What happens to the snow that gets plowed and shoveled and carted away after a big snowstorm? Up in Boston, anyway, there are designated lots for the snow, called, "snow farms." They have to be governmentally approved, too, which I hope, at least, means that they meet some standards. There is an interesting story on Boston.com, the Boston Globe's online site about the city considering court action against the owner of a lot who has been allowing the dumping of snow there, when it is not an official snow farm.
The lot is piled two stories high with snow, which neighbors say has been carted in by various construction vehicles since the first major storm hit the city three weeks ago. The site is not one of the Department of Public Works' six designated "snow farms," disposal points for excess snow.Snow farms might be a local name for the phenomenon. Here is a TV news story from 10 days ago, and at least one storm ago. There is a video with it. Since then, we've added about another foot of snow and may add another 10 inches tonight (maybe it'll stay with sleet; we'll see!). Since December 26, Boston area has had 50 inches of snow.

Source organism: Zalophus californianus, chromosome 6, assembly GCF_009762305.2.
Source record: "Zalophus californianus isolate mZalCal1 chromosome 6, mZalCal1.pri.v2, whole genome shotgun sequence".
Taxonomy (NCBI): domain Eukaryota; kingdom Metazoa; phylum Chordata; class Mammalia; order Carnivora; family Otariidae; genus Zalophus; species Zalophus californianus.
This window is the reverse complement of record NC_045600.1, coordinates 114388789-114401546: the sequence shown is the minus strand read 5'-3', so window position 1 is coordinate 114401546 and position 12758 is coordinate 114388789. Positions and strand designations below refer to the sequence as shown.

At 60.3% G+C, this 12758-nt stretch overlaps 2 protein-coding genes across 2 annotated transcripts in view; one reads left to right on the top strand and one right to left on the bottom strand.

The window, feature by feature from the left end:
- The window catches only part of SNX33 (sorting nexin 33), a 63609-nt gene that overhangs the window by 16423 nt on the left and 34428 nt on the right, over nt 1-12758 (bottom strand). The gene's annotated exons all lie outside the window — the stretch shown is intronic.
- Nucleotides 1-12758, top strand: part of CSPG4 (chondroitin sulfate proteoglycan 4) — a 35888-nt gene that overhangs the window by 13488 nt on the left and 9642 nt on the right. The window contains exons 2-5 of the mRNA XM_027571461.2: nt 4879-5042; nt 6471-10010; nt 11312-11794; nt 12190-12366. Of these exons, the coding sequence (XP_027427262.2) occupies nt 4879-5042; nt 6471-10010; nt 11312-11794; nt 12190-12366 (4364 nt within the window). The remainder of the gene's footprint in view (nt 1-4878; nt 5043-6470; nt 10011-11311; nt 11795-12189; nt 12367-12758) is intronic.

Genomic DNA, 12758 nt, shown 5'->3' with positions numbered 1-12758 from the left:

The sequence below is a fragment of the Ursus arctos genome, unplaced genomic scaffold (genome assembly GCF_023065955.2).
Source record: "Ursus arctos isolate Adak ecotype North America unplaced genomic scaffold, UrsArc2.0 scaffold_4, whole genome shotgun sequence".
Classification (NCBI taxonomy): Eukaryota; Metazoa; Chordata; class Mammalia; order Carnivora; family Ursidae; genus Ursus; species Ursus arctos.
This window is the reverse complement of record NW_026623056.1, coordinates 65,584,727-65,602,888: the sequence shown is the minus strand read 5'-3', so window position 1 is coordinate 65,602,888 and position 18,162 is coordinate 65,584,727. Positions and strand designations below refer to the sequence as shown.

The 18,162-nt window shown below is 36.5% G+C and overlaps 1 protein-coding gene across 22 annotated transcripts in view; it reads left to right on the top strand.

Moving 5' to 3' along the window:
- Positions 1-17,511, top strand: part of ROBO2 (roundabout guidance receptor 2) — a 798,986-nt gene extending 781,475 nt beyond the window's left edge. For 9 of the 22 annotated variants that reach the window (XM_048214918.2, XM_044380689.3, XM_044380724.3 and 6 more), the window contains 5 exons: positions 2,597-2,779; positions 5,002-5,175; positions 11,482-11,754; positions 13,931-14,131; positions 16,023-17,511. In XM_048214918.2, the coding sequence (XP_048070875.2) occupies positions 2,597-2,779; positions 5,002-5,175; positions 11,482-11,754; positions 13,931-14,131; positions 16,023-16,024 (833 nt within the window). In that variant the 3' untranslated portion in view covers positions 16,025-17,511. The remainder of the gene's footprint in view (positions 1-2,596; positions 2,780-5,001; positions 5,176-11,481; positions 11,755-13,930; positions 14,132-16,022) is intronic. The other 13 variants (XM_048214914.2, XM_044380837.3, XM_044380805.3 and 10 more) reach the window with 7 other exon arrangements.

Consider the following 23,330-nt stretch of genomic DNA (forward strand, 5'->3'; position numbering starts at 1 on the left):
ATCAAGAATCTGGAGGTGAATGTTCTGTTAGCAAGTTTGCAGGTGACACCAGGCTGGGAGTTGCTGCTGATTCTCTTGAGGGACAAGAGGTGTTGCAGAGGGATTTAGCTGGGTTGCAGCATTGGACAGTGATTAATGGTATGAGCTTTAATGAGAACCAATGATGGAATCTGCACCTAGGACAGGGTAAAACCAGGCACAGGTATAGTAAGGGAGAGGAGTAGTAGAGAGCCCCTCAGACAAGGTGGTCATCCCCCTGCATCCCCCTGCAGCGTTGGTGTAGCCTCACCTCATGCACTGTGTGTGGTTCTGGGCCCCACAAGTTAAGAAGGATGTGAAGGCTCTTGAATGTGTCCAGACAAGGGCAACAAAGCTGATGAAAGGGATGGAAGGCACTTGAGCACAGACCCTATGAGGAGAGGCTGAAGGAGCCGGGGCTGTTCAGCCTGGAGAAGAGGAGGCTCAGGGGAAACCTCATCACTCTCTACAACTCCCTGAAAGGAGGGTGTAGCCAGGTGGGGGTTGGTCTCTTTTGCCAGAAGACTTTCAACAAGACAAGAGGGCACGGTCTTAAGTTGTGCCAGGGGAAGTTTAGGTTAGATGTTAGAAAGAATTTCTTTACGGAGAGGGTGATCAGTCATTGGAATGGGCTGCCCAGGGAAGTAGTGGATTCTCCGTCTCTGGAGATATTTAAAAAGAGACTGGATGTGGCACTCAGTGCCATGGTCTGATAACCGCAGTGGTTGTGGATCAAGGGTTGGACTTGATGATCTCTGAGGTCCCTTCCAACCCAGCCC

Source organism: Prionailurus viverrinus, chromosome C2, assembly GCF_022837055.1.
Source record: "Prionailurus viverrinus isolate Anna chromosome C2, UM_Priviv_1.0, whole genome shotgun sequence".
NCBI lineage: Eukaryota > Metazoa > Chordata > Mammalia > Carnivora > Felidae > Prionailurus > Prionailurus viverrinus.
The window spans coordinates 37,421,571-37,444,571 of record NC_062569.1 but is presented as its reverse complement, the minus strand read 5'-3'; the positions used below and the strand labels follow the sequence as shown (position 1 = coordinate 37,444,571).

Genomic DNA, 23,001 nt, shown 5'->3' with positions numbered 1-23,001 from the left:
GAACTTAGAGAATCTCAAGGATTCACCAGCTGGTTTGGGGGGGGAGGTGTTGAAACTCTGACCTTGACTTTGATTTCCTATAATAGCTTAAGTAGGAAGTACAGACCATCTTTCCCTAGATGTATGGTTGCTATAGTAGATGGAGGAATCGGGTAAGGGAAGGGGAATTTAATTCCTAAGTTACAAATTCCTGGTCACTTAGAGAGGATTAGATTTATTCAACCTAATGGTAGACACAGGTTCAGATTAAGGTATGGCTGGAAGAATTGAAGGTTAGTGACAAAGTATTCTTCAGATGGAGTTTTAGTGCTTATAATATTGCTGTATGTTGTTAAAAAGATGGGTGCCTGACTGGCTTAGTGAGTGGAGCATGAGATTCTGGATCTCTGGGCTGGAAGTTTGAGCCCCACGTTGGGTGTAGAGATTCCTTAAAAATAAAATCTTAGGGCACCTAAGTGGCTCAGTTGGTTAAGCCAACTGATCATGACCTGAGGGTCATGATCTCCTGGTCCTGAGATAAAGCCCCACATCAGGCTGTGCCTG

The city issued the stop-work order Friday, but inspectors saw trucks loading more snow onto the lot as recently as Tuesday night, Timberlake said. The owners have been served multiple violations, but have not been fined.
"We put the stop-work order up on the property, and they tore it down and continued to dump snow," she said. "They ignored these violations, so we may forward these violations to court."
William Kiley, the authorized agent representing the owner of the lot, did not return multiple calls seeking comment.
Neighbors like East Second resident Lucky Devlin said that vehicles could be heard as late as 2 a.m. scraping snow on the lot. Residents worry about what will happen when the heap melts, since the lot is paved with asphalt, which means the water will run off rather than seep into the ground.
"The DEP (Department of Environmental Protection) has guidelines for snow farms, because of what's in it … oil and rock salt and whatever else," Devlin said. "If it melts fast, it's going to go into the Reserve Channel. And worse than that, it may go into the backyards of these residents' homes, and it could possibly flood some."
Managing that much snow is something I never thought about. There are real environmental consequences to how they manage this much snow, when it begins to melt! A quick rainstorm could cause flooding or overwhelm the storm sewer capacities and send the melting residues right into brooks and the Boston Bay. That's a lot of pollution, because this is NOT fluffy pristine white snow. It has salt and all sorts of road dirt and exhaust mixed into it.